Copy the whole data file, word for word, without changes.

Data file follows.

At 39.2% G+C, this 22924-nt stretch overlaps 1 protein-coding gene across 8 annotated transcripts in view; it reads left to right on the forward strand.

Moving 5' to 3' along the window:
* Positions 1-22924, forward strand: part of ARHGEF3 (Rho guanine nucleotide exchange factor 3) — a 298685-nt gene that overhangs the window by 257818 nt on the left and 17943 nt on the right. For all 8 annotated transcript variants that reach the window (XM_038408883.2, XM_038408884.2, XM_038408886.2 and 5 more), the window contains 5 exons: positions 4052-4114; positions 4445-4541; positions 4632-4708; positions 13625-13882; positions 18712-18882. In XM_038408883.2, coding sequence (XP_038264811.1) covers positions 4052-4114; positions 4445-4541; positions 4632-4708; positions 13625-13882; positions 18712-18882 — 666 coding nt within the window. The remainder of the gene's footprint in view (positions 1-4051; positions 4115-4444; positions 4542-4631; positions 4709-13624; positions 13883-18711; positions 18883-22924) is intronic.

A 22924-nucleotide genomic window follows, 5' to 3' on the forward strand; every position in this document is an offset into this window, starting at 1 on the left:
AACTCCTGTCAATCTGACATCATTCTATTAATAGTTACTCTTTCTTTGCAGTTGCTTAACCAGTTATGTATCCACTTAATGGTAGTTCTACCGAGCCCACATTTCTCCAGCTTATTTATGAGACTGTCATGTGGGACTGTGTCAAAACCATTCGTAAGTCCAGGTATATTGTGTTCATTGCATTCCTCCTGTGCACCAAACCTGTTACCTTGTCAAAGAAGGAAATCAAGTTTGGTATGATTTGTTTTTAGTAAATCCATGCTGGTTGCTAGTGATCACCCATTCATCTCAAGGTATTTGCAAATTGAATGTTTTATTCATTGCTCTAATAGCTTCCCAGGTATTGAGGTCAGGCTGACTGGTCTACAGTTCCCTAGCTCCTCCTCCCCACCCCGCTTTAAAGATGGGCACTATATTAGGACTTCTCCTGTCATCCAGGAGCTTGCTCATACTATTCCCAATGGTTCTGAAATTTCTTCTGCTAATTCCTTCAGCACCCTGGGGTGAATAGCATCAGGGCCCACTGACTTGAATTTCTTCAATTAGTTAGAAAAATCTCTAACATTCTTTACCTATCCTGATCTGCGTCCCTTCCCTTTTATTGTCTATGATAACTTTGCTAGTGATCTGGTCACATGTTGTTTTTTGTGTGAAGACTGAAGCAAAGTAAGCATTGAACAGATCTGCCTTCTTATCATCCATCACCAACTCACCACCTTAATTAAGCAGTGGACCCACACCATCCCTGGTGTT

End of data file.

At 39.2% G+C, this 22924-nt stretch overlaps 1 protein-coding gene across 8 annotated transcripts in view; it reads left to right on the forward strand.

Moving 5' to 3' along the window:
* Positions 1-22924, forward strand: part of ARHGEF3 (Rho guanine nucleotide exchange factor 3) — a 298685-nt gene that overhangs the window by 257818 nt on the left and 17943 nt on the right. For all 8 annotated transcript variants that reach the window (XM_038408883.2, XM_038408884.2, XM_038408886.2 and 5 more), the window contains 5 exons: positions 4052-4114; positions 4445-4541; positions 4632-4708; positions 13625-13882; positions 18712-18882. In XM_038408883.2, coding sequence (XP_038264811.1) covers positions 4052-4114; positions 4445-4541; positions 4632-4708; positions 13625-13882; positions 18712-18882 — 666 coding nt within the window. The remainder of the gene's footprint in view (positions 1-4051; positions 4115-4444; positions 4542-4631; positions 4709-13624; positions 13883-18711; positions 18883-22924) is intronic.

A 22924-nucleotide genomic window follows, 5' to 3' on the forward strand; every position in this document is an offset into this window, starting at 1 on the left:
AACTCCTGTCAATCTGACATCATTCTATTAATAGTTACTCTTTCTTTGCAGTTGCTTAACCAGTTATGTATCCACTTAATGGTAGTTCTACCGAGCCCACATTTCTCCAGCTTATTTATGAGACTGTCATGTGGGACTGTGTCAAAACCATTCGTAAGTCCAGGTATATTGTGTTCATTGCATTCCTCCTGTGCACCAAACCTGTTACCTTGTCAAAGAAGGAAATCAAGTTTGGTATGATTTGTTTTTAGTAAATCCATGCTGGTTGCTAGTGATCACCCATTCATCTCAAGGTATTTGCAAATTGAATGTTTTATTCATTGCTCTAATAGCTTCCCAGGTATTGAGGTCAGGCTGACTGGTCTACAGTTCCCTAGCTCCTCCTCCCCACCCCGCTTTAAAGATGGGCACTATATTAGGACTTCTCCTGTCATCCAGGAGCTTGCTCATACTATTCCCAATGGTTCTGAAATTTCTTCTGCTAATTCCTTCAGCACCCTGGGGTGAATAGCATCAGGGCCCACTGACTTGAATTTCTTCAATTAGTTAGAAAAATCTCTAACATTCTTTACCTATCCTGATCTGCGTCCCTTCCCTTTTATTGTCTATGATAACTTTGCTAGTGATCTGGTCACATGTTGTTTTTTGTGTGAAGACTGAAGCAAAGTAAGCATTGAACAGATCTGCCTTCTTATCATCCATCACCAACTCACCACCTTAATTAAGCAGTGGACCCACACCATCCCTGGTGTT